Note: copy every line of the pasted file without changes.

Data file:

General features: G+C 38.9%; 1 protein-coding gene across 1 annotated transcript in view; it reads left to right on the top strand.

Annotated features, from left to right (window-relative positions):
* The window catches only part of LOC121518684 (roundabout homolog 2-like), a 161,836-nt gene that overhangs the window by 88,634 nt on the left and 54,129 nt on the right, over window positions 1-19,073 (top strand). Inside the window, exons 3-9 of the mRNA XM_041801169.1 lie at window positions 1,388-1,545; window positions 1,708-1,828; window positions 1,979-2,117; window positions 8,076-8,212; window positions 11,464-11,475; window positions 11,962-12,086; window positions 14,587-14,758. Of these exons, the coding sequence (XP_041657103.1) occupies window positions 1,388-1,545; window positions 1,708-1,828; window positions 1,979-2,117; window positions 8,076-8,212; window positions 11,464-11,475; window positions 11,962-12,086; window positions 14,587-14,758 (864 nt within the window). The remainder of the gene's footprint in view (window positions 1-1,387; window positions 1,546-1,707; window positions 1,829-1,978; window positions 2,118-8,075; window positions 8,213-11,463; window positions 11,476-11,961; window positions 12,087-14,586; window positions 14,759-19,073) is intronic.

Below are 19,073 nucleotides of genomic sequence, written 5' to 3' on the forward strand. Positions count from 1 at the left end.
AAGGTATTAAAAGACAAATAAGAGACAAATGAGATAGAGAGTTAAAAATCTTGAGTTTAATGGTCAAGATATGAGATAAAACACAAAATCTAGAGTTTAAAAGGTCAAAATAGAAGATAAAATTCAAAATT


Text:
General features: G+C 38.9%; 1 protein-coding gene across 1 annotated transcript in view; it reads left to right on the top strand.

Annotated features, from left to right (window-relative positions):
* The window catches only part of LOC121518684 (roundabout homolog 2-like), a 161,836-nt gene that overhangs the window by 88,634 nt on the left and 54,129 nt on the right, over window positions 1-19,073 (top strand). Inside the window, exons 3-9 of the mRNA XM_041801169.1 lie at window positions 1,388-1,545; window positions 1,708-1,828; window positions 1,979-2,117; window positions 8,076-8,212; window positions 11,464-11,475; window positions 11,962-12,086; window positions 14,587-14,758. Of these exons, the coding sequence (XP_041657103.1) occupies window positions 1,388-1,545; window positions 1,708-1,828; window positions 1,979-2,117; window positions 8,076-8,212; window positions 11,464-11,475; window positions 11,962-12,086; window positions 14,587-14,758 (864 nt within the window). The remainder of the gene's footprint in view (window positions 1-1,387; window positions 1,546-1,707; window positions 1,829-1,978; window positions 2,118-8,075; window positions 8,213-11,463; window positions 11,476-11,961; window positions 12,087-14,586; window positions 14,759-19,073) is intronic.

Below are 19,073 nucleotides of genomic sequence, written 5' to 3' on the forward strand. Positions count from 1 at the left end.
AAGGTATTAAAAGACAAATAAGAGACAAATGAGATAGAGAGTTAAAAATCTTGAGTTTAATGGTCAAGATATGAGATAAAACACAAAATCTAGAGTTTAAAAGGTCAAAATAGAAGATAAAATTCAAAATT